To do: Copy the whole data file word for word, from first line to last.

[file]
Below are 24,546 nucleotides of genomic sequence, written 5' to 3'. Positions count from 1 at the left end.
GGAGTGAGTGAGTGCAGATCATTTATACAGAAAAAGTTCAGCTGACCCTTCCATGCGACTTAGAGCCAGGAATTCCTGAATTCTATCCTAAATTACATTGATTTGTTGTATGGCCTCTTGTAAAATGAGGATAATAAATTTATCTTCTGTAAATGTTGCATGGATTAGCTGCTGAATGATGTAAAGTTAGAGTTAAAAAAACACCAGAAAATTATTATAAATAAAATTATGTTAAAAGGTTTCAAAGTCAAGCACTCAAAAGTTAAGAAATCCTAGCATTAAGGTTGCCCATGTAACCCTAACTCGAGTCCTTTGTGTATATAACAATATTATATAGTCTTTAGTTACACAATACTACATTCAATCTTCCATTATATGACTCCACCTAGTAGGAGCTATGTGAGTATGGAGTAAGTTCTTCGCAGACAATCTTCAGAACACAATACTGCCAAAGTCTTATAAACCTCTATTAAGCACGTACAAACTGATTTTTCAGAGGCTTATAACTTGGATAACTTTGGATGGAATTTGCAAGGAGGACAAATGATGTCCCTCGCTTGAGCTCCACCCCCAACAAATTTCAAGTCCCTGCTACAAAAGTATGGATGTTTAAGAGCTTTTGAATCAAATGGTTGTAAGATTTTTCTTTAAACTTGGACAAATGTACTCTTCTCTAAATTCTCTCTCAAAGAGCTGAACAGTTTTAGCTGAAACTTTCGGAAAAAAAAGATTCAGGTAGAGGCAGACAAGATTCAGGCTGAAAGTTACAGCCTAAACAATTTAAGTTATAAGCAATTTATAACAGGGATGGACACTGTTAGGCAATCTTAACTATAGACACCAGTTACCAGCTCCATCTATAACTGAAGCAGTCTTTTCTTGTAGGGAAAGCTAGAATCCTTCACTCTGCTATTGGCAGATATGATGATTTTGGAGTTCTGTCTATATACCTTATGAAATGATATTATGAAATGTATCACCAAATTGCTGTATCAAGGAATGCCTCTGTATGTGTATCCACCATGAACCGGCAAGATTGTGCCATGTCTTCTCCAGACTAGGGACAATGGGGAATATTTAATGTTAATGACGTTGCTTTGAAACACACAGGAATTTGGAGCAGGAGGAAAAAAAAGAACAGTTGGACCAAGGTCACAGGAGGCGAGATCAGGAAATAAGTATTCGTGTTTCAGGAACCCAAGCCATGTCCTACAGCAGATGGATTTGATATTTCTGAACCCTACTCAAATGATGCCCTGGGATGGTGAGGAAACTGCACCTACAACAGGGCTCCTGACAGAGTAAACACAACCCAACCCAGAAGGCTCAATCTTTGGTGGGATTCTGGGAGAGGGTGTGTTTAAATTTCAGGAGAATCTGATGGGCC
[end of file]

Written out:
Below are 24,546 nucleotides of genomic sequence, written 5' to 3'. Positions count from 1 at the left end.
GGAGTGAGTGAGTGCAGATCATTTATACAGAAAAAGTTCAGCTGACCCTTCCATGCGACTTAGAGCCAGGAATTCCTGAATTCTATCCTAAATTACATTGATTTGTTGTATGGCCTCTTGTAAAATGAGGATAATAAATTTATCTTCTGTAAATGTTGCATGGATTAGCTGCTGAATGATGTAAAGTTAGAGTTAAAAAAACACCAGAAAATTATTATAAATAAAATTATGTTAAAAGGTTTCAAAGTCAAGCACTCAAAAGTTAAGAAATCCTAGCATTAAGGTTGCCCATGTAACCCTAACTCGAGTCCTTTGTGTATATAACAATATTATATAGTCTTTAGTTACACAATACTACATTCAATCTTCCATTATATGACTCCACCTAGTAGGAGCTATGTGAGTATGGAGTAAGTTCTTCGCAGACAATCTTCAGAACACAATACTGCCAAAGTCTTATAAACCTCTATTAAGCACGTACAAACTGATTTTTCAGAGGCTTATAACTTGGATAACTTTGGATGGAATTTGCAAGGAGGACAAATGATGTCCCTCGCTTGAGCTCCACCCCCAACAAATTTCAAGTCCCTGCTACAAAAGTATGGATGTTTAAGAGCTTTTGAATCAAATGGTTGTAAGATTTTTCTTTAAACTTGGACAAATGTACTCTTCTCTAAATTCTCTCTCAAAGAGCTGAACAGTTTTAGCTGAAACTTTCGGAAAAAAAAGATTCAGGTAGAGGCAGACAAGATTCAGGCTGAAAGTTACAGCCTAAACAATTTAAGTTATAAGCAATTTATAACAGGGATGGACACTGTTAGGCAATCTTAACTATAGACACCAGTTACCAGCTCCATCTATAACTGAAGCAGTCTTTTCTTGTAGGGAAAGCTAGAATCCTTCACTCTGCTATTGGCAGATATGATGATTTTGGAGTTCTGTCTATATACCTTATGAAATGATATTATGAAATGTATCACCAAATTGCTGTATCAAGGAATGCCTCTGTATGTGTATCCACCATGAACCGGCAAGATTGTGCCATGTCTTCTCCAGACTAGGGACAATGGGGAATATTTAATGTTAATGACGTTGCTTTGAAACACACAGGAATTTGGAGCAGGAGGAAAAAAAAGAACAGTTGGACCAAGGTCACAGGAGGCGAGATCAGGAAATAAGTATTCGTGTTTCAGGAACCCAAGCCATGTCCTACAGCAGATGGATTTGATATTTCTGAACCCTACTCAAATGATGCCCTGGGATGGTGAGGAAACTGCACCTACAACAGGGCTCCTGACAGAGTAAACACAACCCAACCCAGAAGGCTCAATCTTTGGTGGGATTCTGGGAGAGGGTGTGTTTAAATTTCAGGAGAATCTGATGGGCC